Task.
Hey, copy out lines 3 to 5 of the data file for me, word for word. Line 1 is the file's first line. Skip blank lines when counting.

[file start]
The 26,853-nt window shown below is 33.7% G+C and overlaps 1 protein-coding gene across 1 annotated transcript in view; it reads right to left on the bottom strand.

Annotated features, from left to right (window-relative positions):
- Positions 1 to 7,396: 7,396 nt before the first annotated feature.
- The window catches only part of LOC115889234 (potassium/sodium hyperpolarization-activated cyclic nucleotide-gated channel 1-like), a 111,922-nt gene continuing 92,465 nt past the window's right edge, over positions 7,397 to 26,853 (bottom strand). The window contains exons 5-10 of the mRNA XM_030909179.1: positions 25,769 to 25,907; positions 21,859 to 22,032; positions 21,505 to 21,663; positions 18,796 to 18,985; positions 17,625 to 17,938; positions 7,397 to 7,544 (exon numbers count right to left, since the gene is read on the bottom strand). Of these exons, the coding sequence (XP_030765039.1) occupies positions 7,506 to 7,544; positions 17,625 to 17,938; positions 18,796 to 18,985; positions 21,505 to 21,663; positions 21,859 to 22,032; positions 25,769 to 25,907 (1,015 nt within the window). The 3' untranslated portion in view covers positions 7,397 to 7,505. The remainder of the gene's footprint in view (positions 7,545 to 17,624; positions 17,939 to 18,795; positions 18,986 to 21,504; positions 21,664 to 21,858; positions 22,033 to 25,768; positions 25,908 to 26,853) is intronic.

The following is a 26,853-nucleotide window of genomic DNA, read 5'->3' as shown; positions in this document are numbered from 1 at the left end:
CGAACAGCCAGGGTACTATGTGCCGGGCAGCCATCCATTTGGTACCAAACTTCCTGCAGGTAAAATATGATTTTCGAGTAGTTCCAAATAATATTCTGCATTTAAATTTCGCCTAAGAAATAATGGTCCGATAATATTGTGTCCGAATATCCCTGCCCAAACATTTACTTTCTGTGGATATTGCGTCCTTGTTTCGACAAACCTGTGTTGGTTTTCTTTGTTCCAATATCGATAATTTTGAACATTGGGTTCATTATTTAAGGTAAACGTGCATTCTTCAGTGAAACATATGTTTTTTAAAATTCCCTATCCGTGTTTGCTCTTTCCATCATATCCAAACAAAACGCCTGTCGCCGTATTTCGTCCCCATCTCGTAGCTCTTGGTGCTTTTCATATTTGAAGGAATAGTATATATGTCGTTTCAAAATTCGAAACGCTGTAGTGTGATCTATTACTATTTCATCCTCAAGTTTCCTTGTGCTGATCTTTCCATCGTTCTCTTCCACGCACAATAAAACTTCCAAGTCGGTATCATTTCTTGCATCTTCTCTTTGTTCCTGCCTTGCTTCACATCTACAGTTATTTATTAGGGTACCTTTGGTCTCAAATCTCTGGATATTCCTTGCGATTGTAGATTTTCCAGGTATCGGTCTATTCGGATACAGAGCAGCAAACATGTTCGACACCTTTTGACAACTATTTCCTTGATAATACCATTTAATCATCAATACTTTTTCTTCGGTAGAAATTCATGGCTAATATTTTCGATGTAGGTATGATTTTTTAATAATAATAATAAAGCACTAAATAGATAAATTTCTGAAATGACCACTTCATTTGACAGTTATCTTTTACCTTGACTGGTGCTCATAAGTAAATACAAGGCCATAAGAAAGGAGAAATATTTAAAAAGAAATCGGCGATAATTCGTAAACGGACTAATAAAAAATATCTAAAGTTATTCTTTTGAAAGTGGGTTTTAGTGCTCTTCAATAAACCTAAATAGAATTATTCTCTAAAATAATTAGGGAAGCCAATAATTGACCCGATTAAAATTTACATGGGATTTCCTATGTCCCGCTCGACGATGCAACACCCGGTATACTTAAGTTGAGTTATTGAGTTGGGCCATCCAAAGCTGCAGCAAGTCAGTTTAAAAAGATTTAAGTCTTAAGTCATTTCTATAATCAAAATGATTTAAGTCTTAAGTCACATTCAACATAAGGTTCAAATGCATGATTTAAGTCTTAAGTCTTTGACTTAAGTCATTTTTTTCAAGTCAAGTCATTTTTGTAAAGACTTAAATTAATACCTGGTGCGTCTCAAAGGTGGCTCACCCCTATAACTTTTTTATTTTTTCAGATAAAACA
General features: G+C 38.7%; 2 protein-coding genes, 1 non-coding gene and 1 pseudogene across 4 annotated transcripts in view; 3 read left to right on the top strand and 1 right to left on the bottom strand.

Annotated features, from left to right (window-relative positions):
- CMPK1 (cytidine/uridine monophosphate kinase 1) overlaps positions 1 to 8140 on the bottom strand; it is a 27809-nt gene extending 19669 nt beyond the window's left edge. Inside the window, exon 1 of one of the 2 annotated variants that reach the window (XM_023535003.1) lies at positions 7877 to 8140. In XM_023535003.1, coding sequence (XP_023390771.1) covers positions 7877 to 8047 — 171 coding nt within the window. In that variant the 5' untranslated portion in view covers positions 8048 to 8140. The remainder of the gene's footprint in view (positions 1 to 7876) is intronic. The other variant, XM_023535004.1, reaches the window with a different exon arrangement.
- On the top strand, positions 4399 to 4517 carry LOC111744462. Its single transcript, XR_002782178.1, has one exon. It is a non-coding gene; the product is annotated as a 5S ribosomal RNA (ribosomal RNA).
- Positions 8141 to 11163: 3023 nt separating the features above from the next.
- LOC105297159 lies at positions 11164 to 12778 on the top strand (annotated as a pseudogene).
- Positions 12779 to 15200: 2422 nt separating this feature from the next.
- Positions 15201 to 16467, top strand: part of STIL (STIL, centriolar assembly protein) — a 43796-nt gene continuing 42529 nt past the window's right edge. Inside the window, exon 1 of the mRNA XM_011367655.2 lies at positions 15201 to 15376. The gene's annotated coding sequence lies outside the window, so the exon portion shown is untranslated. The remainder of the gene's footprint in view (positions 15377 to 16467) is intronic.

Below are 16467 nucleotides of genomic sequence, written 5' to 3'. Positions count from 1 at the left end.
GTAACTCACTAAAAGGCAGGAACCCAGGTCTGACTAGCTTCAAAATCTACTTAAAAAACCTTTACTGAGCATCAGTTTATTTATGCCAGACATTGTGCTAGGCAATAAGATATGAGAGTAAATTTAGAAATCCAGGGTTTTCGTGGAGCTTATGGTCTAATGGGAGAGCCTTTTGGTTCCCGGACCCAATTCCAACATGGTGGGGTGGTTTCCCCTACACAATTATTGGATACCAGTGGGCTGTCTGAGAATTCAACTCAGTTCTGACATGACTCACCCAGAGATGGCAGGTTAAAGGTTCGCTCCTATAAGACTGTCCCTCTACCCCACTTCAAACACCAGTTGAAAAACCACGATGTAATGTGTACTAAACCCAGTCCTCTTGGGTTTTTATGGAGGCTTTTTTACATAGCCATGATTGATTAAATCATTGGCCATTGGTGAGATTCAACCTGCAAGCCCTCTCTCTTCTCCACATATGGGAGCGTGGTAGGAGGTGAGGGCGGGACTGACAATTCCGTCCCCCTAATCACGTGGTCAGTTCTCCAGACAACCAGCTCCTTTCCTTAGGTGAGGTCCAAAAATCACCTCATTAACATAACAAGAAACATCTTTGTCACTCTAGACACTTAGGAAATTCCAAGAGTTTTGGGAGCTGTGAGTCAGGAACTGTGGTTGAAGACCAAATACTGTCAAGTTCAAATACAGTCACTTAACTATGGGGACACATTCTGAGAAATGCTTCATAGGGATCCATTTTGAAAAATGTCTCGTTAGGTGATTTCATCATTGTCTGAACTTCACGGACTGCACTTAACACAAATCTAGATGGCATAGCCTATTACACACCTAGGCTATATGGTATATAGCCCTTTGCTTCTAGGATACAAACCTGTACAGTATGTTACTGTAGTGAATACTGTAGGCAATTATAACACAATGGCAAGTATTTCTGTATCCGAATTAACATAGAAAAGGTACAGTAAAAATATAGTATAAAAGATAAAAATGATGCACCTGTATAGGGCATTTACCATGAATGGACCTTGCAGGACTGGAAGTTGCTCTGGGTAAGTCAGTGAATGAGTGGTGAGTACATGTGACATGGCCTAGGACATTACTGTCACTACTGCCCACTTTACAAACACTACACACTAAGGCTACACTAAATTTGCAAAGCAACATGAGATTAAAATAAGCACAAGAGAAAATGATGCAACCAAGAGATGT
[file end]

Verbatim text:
- Positions 1 to 7,396: 7,396 nt before the first annotated feature.
- The window catches only part of LOC115889234 (potassium/sodium hyperpolarization-activated cyclic nucleotide-gated channel 1-like), a 111,922-nt gene continuing 92,465 nt past the window's right edge, over positions 7,397 to 26,853 (bottom strand). The window contains exons 5-10 of the mRNA XM_030909179.1: positions 25,769 to 25,907; positions 21,859 to 22,032; positions 21,505 to 21,663; positions 18,796 to 18,985; positions 17,625 to 17,938; positions 7,397 to 7,544 (exon numbers count right to left, since the gene is read on the bottom strand). Of these exons, the coding sequence (XP_030765039.1) occupies positions 7,506 to 7,544; positions 17,625 to 17,938; positions 18,796 to 18,985; positions 21,505 to 21,663; positions 21,859 to 22,032; positions 25,769 to 25,907 (1,015 nt within the window). The 3' untranslated portion in view covers positions 7,397 to 7,505. The remainder of the gene's footprint in view (positions 7,545 to 17,624; positions 17,939 to 18,795; positions 18,986 to 21,504; positions 21,664 to 21,858; positions 22,033 to 25,768; positions 25,908 to 26,853) is intronic.

The following is a 26,853-nucleotide window of genomic DNA, read 5'->3' as shown; positions in this document are numbered from 1 at the left end: